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The leader of Cambridgeshire County Council has made an impassioned plea to the Government to put a fairer funding deal for our county at the top of their agenda.

In this video  Councillor Steve Count calls on the Government to prioritise correcting the historic “unfair formula” and asks residents to lobby their MPs to make sure this happens.

Cambridgeshire County Council has joined forces with County Councils across the UK who suffer greatly from what Cllr Count calls ‘a broken formula’ to ask our MPs to take a message to government to make changes to Funding Formula plans.  For more information, visit the County Councils Network website.

If Cambridgeshire was brought up to the current County Council average settlement we would receive £21m more funding per year and rising.   Instead we face the need to make savings of £33m in 2019-20; followed by £18m in 2020-21

The key aspects which we are looking for in a new funding formula

Photo of person holding a fair deal for adult social care in Cambridgeshire
  • Recognition of growth / population changes which are not reflected in the current formula
  • Reducing Council tax inequality.  Council tax in Cambridgeshire averages £1,424 a year for a Band D property,  whereas the average band D tax payer in Westminster pays £415 and in Wandsworth £428, as in inner London councils have extra revenues from things like parking charges, as well as a higher rate of Revenue Support Grant from central government
Photo of 5 boys hold fair deal for Cambridgeshire placards

Over last five years Cambridgeshire County Council Council’s Revenue Support Grant has reduced by over £100m a year. During the same period Cambridgeshire has been the fastest growing county in the country.

We have invested significantly in transformation projects over the last few years – approximately £2m which has reduced our operating costs by £140m a year.

Despite this our demand for services continues to rise

Photo of hashtags for fair deal for Cambridgeshire and fair deal for kids

Children

Referrals to children’s social care have risen most dramatically in rural councils, but they get half the money urban councils get to deliver these services.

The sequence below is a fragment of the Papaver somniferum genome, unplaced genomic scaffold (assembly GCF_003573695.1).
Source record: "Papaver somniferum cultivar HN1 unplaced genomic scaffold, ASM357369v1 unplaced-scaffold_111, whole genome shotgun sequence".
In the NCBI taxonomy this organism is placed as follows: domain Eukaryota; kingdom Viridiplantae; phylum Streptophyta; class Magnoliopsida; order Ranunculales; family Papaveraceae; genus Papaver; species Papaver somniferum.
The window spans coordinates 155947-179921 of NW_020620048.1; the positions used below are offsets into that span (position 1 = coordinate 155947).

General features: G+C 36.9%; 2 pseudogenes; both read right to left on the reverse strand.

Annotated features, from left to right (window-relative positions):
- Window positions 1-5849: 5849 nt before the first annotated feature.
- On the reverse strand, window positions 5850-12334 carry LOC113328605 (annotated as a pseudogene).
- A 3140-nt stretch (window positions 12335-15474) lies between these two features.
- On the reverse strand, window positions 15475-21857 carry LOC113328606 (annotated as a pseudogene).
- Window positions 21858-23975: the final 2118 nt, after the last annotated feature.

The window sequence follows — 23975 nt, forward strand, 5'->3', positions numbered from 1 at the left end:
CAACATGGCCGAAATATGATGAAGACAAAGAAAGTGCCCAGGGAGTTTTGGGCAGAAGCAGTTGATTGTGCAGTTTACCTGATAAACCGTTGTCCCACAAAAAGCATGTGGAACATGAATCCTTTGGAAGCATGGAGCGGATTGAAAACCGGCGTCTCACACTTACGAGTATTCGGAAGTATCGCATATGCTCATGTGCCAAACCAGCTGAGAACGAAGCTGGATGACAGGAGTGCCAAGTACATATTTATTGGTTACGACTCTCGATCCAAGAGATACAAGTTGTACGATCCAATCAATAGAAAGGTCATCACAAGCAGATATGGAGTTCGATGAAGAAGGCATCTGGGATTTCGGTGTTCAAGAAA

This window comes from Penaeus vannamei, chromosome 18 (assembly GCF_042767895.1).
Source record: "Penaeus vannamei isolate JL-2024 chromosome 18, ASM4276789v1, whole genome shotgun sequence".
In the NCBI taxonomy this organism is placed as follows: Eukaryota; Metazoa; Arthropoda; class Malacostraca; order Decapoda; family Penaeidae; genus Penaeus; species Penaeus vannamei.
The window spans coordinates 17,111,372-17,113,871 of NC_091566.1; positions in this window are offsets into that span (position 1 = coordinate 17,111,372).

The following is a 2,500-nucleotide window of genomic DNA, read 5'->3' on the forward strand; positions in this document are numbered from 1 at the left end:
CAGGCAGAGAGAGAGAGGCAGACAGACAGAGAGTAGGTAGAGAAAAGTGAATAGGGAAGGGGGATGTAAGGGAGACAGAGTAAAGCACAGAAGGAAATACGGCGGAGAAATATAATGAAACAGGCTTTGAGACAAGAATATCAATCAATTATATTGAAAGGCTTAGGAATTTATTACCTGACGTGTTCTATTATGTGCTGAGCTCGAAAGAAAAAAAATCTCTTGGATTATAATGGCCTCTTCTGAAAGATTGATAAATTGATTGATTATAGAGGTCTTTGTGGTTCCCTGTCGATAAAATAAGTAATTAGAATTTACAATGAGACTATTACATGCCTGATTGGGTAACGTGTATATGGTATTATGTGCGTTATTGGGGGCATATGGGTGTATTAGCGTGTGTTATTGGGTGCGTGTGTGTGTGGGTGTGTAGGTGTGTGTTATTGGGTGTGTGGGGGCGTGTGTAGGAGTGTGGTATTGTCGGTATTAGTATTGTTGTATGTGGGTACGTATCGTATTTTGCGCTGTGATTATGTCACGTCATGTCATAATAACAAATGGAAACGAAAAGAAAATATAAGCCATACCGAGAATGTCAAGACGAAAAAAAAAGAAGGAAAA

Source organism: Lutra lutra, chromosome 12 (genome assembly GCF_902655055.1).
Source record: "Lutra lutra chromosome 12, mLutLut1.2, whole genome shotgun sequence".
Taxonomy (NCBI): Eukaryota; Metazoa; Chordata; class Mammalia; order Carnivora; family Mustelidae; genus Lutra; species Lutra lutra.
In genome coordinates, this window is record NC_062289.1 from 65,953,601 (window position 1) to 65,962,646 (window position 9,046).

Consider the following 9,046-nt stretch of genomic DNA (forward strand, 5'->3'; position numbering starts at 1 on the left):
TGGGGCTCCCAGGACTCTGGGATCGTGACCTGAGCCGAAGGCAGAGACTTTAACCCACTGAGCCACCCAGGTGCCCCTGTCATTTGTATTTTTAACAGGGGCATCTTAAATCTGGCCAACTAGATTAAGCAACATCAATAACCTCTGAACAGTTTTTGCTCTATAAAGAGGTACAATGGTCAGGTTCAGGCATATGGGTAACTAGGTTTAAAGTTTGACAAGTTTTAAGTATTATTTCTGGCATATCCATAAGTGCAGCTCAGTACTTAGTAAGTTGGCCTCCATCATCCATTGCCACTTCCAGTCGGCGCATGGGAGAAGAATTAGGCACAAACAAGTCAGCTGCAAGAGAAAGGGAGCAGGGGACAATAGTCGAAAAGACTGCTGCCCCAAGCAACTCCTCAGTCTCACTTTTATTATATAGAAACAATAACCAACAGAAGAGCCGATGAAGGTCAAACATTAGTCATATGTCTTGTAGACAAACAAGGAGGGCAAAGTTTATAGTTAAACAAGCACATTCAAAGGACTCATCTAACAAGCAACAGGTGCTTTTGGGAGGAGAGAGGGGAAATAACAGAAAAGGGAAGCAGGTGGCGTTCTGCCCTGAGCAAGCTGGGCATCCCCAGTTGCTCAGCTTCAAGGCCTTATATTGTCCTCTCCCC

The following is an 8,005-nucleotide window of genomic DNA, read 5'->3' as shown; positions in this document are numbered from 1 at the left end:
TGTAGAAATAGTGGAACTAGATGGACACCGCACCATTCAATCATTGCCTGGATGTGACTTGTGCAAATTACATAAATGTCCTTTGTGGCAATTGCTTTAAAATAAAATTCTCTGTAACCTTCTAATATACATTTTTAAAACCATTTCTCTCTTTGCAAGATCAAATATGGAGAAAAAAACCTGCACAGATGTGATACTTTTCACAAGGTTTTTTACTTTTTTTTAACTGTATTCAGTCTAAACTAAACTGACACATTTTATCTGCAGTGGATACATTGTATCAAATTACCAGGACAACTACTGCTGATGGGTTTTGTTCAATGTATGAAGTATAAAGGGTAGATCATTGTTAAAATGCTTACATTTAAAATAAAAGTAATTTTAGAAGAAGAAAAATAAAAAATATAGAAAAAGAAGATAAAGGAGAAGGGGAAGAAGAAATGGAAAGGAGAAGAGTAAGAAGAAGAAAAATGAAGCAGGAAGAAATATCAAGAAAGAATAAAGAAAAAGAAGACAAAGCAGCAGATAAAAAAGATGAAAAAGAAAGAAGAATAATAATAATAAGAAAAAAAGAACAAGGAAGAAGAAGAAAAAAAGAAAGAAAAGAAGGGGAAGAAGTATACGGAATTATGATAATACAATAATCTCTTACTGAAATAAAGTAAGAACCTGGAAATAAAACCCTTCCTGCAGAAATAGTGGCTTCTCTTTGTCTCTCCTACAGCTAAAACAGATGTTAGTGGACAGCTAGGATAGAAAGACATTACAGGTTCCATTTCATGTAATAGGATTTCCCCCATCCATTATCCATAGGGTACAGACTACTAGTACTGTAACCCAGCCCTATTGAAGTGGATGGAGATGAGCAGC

In Cambridgeshire we have seen a 50% (48.8%) increase in the number of Looked after Children (LAC) and a 100% increase in the number of children needing a Child Protection Plan in the past four years. 2018/19 has seen increased in numbers of unaccompanied asylum seeking children needing our care. Yet Government funding is fixed.

The demand for Special Educational Needs schools places is rising and the complexity of this need is also increasing

The current funding formula for education spending has left a gap of 47% between the average per pupil funding received by counties and Inner London authorities. This means a £2,000 gap per pupil, between what is spent on Cambridgeshire children each year, compared to other areas

Older people

In the past four years the number of residents aged 85+ in Cambridgeshire has increased by 20%. We welcome the fact that people live longer but need adequate funding to support them to live safely and with dignity.

Join our #Fairdeal4Cambs campaign and help us in our bid to receive fairer funding for council services in Cambridgeshire.

FAQs

The council’s key sources of funding are Council Tax –where the council is already including the 2% adult social care precept, Central Government grants (excluding grants to schools), locally retained business rates and the income that we raise

The total cost of running the council in 2018/19 will be £556m not including expenditure by schools. 

In 2018-19, Cambridgeshire County Council will receive £552m of funding, excluding grants which go directly to schools.

Our savings/income target for 2018/19 is £41.9m - with more than £100m required over the next 5 years from things like social care client contributions, pooled budgets from partners including the NHS, rental income from the County Farms estate, parking charges and our ESPO dividend.

Each 1% of council tax equals £2.7m available for the council to spend on vital services.

Percentage increase in Council Tax has an annual Impact on a Band D Household as follows

  •  2%  - annual increase of  £23.76   - adult social care precept
  •  2.99 %  £35.64   (-proposed additional charge)

e.g at £1.14 a week, a 4.99% rise is roughly equal to an 800g white sliced loaf, and half the price of a regular cappuccino. (UK price index figures)

What you can do

Show your support for our #Fairdeal4Cambs campaign by adding a Twibbon to your social media profile.

Visit http://twibbon.com/support/fairdeal4cambs-2 where you can add it to your profile picture on Twitter or Facebook and a support message will be posted on your behalf.

Write to your Member of Parliament and ask them to support Cambridgeshire County Council in fighting for a Fairdeal4Cambs.

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